In Ripley, Dearborn, Decatur, Jefferson, Ohio, and Switzerland counties there were 407 substantiated cases of child abuse and neglect in the state fiscal year 2004, according to associate vice president Lisa Peck, Children’s Bureau, Inc., Indianapolis.

That is just the number of cases. The number of children left scarred by such treatment and needing a temporary or permanent home is even greater.  Children’s Bureau is the nonprofit agency recently contracted by the state to handle foster/adoptive/kinship (parent) training (FAKT) for the above counties, known as Region 15, according to Peck. Persons interested in becoming foster or adoptive parents through the state department of child service, need to have 20 hours of FAKT preservice training and it is being offered in Batesville next month. Free classes will be held at Batesville United Methodist Church on three consecutive Saturdays, July 8, 15 and 22, from 9 a.m. to 5 p.m. for interested people in Region 15 counties. Persons in Franklin County wanting to be trained should contact  child protection services at (765) 647-4482. Kinship care is training people who wish to care for a child or teen they know, but are not related to. Training is crucial, according to

Peck, because making the decision to take care of  an unrelated child should not be taken lightly or made with misconceptions.

“People need to understand that foster parenting is giving temporary care to children until their parents can assume responsibility,” says the training director. “You have to think that you’re part of a team, trying to help families work toward a better way of life .... The idea is to work together for the good of the child.”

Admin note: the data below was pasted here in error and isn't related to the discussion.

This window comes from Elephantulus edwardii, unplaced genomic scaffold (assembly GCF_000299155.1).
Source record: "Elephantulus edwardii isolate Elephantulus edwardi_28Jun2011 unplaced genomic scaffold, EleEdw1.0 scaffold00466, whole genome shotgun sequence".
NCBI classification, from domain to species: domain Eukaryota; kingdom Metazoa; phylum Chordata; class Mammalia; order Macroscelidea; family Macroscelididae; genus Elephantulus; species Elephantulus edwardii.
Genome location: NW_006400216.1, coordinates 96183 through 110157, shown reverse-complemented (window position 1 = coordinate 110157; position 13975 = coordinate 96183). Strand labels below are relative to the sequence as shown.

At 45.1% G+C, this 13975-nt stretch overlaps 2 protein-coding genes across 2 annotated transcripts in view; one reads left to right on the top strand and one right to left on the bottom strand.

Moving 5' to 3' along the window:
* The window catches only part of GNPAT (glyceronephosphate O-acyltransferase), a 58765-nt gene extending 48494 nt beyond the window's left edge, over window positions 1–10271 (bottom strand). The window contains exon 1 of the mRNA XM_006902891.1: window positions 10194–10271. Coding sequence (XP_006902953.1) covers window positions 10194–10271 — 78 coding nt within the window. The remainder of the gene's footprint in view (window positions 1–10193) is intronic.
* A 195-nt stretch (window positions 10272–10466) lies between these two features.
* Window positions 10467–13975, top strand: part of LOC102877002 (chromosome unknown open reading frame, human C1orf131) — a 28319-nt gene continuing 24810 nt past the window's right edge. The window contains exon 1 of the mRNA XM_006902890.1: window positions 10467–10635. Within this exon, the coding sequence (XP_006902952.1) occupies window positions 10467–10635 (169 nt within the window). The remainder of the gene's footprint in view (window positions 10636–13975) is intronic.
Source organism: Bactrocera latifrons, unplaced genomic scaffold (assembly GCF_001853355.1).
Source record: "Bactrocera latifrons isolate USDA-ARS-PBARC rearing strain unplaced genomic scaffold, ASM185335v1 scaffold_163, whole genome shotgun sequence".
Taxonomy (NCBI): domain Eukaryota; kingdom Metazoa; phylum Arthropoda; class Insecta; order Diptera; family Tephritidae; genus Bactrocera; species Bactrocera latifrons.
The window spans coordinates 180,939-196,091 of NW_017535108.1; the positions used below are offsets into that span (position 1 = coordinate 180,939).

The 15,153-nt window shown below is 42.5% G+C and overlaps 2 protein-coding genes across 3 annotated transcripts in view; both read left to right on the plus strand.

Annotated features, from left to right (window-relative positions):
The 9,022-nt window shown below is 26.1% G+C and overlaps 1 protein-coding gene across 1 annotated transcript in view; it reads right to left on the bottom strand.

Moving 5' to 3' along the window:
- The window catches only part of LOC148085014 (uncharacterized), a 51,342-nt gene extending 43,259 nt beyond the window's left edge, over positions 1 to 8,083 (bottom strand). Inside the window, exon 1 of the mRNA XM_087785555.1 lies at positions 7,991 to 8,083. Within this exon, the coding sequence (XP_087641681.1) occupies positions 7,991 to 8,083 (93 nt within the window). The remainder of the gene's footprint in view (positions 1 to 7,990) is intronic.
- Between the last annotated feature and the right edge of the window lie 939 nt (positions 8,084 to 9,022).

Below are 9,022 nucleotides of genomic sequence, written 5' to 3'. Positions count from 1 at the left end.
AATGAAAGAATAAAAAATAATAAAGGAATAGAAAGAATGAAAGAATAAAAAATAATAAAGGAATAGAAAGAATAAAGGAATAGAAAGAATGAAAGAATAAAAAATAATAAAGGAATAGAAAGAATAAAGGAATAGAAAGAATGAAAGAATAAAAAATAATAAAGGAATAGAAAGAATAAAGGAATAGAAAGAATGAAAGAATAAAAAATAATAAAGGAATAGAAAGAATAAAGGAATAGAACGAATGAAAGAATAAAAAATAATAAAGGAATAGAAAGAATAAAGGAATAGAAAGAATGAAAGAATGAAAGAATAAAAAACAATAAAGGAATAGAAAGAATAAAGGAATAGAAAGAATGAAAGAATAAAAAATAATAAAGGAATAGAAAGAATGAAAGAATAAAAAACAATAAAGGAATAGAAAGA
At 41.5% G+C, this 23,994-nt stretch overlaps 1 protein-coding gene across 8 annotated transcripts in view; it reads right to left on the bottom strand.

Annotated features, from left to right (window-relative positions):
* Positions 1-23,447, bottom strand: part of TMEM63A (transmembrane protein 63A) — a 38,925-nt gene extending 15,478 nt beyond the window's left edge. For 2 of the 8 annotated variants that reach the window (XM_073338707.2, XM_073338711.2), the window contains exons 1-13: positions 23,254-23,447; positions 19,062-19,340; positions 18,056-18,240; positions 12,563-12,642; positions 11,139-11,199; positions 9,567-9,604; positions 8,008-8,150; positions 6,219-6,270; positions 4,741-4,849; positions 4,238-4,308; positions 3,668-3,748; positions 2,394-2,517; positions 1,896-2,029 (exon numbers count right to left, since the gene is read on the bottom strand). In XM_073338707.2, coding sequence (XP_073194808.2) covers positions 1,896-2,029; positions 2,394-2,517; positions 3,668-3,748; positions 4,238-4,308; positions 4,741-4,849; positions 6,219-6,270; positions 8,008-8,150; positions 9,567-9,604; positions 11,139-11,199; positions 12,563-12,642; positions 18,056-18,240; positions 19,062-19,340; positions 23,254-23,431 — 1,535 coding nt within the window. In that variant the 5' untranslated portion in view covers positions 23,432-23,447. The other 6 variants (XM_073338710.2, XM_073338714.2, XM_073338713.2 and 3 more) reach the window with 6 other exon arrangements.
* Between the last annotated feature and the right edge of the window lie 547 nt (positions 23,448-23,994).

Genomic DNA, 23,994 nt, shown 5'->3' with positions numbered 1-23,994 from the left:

Both married and single people can be foster parents or adopt.

Financial help is given through a per diem rate for foster care, but candidates must understand they are accountable for how the money is spent.  “It’s not a job. In order to be eligible, they have to be financially stable. This is meant to supplement; to help.”

Training is done in two-hour sessions and attendees will learn about safety,  physical and sexual abuse and neglect. Adoptive parents must have an extra six hours of training. “The whole purpose is to (learn to) provide basic needs of children in their home, as if they had their own child,” Peck explains.

The same training will be offered in Madison in September and again in Batesville (at Batesville Memorial Public Library) the first three Saturdays in November. “We’re doing this as long as there is a need,” Peck reports, adding that if there is enough interest, more training opportunities could be added.  

The social worker hopes there are a lot of people in the region who are willing to  seriously consider opening up their homes and hearts. “There are hundreds of children who must stay in foster care or residential care. There’s a shortage of foster homes, especially for teens or siblings.” She states that most children needing placement are between 7 and 18.

What makes a good foster, kinship or adoptive parent? According to Peck, he or she needs to be able to provide a loving, nurturing home. The adult must have time and transportation to take the child to visits and appointments and be willing to work with child service workers and with the child’s family of origin.  Being a good role model is also very important, especially with older children.

Before a license is granted, persons must also have first aid and CPR training and go through a home inspection and other screening processes. Foster and adoptive parents can specify what age group, gender and race they prefer.

According to Peck, Children’s Bureau’s mission is to support and assist children and families at risk and has over 26 programs.

Those interested in learning more or to sign up for taking the training may call (317) 545-5284, Ext. 226, or toll-free at (866) 287-2420, Ext. 226.

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